Conjoined twins could be separated thanks to virtual reality technology
When we hear about virtual reality, we can immediately think of the world of video games or entertainment. But this technology can also be used in real life fields like medicine. Recently, doctors have succeeded in a very delicate operation thanks to the use of virtual reality helmets. It was the separation of conjoined twins who were attached at the level of the brain.
bernardo and arthur are 3 year old Brazilian twins. They were born to be craniopagus twins, that is to say, they were linked at the level of the top of the skull and their brains were thus fused. It is a rare and difficult condition to treat. Surgeons had already tried to separate the two boys, but all attempts failed and caused a buildup of scar tissue.
The last attempt was the good one. A team of international surgeons have managed to limit the risks and predict the results by using virtual reality technology.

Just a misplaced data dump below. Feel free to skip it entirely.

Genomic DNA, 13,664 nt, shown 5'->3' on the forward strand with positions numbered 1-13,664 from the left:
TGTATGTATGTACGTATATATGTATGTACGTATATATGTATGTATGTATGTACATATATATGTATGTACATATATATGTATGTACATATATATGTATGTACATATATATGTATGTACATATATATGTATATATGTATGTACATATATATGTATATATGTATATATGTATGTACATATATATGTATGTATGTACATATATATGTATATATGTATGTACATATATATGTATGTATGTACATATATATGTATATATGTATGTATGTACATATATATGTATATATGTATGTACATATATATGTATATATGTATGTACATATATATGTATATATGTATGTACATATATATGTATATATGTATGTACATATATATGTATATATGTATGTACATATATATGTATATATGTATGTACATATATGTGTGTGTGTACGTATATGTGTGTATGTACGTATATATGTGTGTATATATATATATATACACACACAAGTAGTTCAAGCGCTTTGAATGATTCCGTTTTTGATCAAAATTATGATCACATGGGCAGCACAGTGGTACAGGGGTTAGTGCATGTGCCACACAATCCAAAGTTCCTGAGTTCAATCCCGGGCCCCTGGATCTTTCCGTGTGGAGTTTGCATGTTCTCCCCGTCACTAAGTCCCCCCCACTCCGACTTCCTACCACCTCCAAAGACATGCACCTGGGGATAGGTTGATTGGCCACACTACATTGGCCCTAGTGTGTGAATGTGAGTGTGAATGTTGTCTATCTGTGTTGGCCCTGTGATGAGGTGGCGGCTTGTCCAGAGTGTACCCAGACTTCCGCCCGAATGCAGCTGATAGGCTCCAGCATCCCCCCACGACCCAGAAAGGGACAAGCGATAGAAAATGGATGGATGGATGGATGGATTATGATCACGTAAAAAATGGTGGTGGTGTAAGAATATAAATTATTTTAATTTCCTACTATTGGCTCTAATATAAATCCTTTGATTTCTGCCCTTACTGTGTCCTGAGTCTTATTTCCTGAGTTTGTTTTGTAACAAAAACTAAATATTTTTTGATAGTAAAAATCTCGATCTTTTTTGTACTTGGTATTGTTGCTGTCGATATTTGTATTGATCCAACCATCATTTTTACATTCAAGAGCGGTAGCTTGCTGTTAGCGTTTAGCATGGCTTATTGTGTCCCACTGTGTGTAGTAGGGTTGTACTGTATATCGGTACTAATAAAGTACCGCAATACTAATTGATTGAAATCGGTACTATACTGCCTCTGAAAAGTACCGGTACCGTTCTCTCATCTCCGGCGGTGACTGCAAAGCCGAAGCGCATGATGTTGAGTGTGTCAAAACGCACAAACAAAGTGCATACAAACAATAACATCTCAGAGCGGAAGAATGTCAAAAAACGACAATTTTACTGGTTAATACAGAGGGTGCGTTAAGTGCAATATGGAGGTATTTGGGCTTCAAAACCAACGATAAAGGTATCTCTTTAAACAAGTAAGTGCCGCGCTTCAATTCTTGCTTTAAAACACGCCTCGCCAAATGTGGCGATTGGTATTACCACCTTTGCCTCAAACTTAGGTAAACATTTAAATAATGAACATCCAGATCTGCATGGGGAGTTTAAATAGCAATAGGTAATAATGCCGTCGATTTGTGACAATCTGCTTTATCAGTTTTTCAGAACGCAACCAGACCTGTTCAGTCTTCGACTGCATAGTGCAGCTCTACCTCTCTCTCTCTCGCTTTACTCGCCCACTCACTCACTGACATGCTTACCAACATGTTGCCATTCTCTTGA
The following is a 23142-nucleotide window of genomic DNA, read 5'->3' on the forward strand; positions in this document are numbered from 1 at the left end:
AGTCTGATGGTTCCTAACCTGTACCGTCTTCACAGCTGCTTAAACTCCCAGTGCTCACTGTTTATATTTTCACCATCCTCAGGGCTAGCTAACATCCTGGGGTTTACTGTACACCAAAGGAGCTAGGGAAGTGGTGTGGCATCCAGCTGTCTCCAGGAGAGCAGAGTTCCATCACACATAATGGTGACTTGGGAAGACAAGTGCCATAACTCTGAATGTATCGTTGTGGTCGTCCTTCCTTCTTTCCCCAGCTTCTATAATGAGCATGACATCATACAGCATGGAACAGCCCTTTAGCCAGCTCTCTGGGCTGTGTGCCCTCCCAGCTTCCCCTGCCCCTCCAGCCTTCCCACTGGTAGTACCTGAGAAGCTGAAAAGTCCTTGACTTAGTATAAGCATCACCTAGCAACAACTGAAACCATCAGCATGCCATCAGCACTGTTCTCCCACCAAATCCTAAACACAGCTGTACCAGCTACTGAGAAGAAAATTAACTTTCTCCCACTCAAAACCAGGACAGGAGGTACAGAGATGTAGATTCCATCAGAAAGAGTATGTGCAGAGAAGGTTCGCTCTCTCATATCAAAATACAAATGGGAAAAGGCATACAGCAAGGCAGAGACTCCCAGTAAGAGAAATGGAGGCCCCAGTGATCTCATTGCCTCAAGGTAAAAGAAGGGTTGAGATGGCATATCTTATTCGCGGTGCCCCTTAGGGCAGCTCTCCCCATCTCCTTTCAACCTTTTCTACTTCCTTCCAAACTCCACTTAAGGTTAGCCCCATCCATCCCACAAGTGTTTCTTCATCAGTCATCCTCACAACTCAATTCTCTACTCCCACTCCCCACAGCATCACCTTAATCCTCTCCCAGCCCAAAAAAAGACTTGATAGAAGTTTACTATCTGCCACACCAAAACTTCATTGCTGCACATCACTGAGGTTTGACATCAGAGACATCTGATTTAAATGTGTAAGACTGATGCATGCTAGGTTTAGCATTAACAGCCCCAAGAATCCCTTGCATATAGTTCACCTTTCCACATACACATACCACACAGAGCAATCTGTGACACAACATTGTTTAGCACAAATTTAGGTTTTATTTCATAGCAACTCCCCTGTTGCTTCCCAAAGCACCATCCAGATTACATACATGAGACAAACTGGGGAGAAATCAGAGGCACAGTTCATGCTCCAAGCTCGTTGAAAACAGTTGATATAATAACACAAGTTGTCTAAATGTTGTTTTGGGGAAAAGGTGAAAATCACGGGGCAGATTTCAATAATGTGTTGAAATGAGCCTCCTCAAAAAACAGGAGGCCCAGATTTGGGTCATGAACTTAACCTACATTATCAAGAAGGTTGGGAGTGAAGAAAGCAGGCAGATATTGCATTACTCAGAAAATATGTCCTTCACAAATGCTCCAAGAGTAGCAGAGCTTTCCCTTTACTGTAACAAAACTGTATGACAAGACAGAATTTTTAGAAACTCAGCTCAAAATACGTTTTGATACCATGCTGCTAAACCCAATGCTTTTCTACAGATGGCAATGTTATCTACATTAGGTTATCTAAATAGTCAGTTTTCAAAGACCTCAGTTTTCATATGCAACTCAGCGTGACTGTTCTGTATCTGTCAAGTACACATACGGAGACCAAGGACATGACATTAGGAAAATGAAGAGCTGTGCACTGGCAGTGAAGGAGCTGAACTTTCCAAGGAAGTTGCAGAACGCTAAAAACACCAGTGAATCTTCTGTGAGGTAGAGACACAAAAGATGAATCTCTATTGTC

The strategy used
Surgeons worked with virtual reality engineers to create a perfect digital model of the anatomy of the two boys. For this they used MRI and CT scan images. This allowed them to “see” inside the fused brains, but more importantly, they were able to try different surgical techniques.
This is not the first time that virtual reality has been used to separate two craniopagus twins. However, according to Noor ul Owase Jeelani, one of the surgeons who carried out the procedure, and who is also the founder of the charity Gemini Untwined, this is the first time that surgeons from different countries have come together. in a digital operating room to practice the procedure together.
Jeelani said it was really good to see the anatomy and do the surgery before the real operation. This reduces the risks for children.
A big surgery
According to the information, the operation lasted 27 hoursand it took 100 members of the medical profession to achieve it. Everything went as planned, and the twins are currently recovering.
This success achieved through the use of virtual reality could be the starting point for a wide use of this technology in surgery. As Jeelani explains, what they achieved can and should be replicated for other very rare conditions.